The Mount Sinai Archives has installed its latest quarterly exhibit in the lobby of the Annenberg Building. This season’s exhibit, “Hospital Trustees and the Making of New York City,” looks at the role of some of the trustees of the Mount Sinai Health System hospitals, accomplished figures who left their mark not only on their respective hospitals but on New York City as a whole.
One exhibit case contains photographs and memorabilia documenting the life and career of Charles H. Silver, who served for nearly five decades as President of the Board of Trustees at the Beth Israel Medical Center, the predecessor of today’s Mount Sinai Beth Israel. (Some of the highlights of the Mount Sinai Archives’ Silver collection have previously been featured on the blog.) The child of impoverished Lower East Side immigrants who worked his way up to wealth and influence, Silver was active in politics and philanthropy, chaired the New York City Board of Education, and was a pioneer of interfaith relations in a multicultural global city.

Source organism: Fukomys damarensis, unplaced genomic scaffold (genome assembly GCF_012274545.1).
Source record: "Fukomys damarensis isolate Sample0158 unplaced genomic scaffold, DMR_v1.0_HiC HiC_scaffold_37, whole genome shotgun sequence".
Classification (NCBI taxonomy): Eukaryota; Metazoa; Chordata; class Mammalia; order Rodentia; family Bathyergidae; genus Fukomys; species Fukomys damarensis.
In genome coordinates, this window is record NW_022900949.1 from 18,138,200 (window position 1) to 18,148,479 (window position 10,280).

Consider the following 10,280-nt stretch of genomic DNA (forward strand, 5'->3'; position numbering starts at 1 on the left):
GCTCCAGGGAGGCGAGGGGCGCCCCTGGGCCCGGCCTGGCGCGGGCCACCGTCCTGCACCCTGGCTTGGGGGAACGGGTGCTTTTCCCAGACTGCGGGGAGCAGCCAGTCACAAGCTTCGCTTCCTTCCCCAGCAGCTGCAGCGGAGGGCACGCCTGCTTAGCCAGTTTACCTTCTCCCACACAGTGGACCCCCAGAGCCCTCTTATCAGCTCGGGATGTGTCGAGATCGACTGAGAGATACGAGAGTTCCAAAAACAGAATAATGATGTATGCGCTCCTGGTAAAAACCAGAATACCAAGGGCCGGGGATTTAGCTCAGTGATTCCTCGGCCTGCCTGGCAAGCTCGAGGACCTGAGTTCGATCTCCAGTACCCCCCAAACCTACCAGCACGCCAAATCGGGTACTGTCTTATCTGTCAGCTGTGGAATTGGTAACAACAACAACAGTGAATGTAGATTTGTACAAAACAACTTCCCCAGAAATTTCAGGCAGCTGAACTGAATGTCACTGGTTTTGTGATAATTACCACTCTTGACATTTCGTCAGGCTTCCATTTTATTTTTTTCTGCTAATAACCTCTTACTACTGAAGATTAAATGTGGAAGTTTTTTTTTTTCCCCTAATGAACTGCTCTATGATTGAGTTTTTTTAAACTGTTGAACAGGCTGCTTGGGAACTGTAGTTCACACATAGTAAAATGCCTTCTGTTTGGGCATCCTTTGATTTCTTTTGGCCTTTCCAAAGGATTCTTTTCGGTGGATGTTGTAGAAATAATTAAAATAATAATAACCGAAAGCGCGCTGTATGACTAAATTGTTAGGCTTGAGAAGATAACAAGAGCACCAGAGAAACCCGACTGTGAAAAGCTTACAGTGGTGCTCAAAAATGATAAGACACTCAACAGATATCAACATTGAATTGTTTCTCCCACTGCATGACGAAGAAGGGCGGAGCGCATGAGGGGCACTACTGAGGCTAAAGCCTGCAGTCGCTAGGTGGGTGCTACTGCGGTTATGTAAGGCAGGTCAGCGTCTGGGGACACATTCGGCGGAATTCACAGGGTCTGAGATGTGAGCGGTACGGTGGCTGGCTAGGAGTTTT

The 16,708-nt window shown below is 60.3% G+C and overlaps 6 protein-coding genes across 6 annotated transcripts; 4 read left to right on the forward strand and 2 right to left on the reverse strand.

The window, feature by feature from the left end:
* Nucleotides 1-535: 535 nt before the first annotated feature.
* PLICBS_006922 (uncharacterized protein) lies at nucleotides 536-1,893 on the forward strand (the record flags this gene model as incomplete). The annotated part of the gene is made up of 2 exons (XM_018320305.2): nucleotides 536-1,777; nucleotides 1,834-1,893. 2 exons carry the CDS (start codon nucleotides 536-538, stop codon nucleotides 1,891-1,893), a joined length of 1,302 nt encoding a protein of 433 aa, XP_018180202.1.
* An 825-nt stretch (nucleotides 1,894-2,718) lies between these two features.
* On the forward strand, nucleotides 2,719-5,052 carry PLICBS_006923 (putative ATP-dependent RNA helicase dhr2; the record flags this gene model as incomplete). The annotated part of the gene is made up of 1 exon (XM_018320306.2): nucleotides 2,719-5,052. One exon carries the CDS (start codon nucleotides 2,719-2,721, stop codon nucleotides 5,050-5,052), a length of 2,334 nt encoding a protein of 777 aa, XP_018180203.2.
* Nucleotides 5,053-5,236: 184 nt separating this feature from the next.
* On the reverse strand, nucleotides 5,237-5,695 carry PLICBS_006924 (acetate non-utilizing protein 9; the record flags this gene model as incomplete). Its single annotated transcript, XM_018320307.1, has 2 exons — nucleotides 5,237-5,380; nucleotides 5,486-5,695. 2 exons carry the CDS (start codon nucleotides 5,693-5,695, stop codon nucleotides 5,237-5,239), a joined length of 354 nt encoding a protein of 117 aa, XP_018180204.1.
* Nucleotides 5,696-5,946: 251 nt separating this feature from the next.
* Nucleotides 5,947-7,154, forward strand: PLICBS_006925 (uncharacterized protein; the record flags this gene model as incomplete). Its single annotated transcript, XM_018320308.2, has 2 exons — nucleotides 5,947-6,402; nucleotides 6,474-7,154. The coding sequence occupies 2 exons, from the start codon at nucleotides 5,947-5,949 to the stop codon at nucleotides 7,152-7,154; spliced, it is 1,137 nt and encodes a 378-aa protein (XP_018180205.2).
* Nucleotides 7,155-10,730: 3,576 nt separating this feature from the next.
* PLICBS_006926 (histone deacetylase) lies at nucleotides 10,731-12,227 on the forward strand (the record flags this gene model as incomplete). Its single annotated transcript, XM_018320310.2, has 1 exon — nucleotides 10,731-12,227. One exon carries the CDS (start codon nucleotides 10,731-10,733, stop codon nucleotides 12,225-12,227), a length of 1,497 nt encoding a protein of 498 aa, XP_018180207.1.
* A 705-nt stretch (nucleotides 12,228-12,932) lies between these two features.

Pictured: The original Mount Sinai Private Pavilion, built in 1904 with an endowment from the Guggenheim family.
The second exhibit case documents the legacy of the Guggenheim family at Mount Sinai. The role of the Guggenheims in New York City philanthropy is perhaps best known in connection with the Guggenheim Museum, but members of the family also played an important role at Mount Sinai, where they served as Trustees, donors, and vocal supporters from 1889 until the end of the 20th century. Since 1904, their name has been on Mount Sinai’s largest patient care building, a symbol of their dedication to the city and people of New York.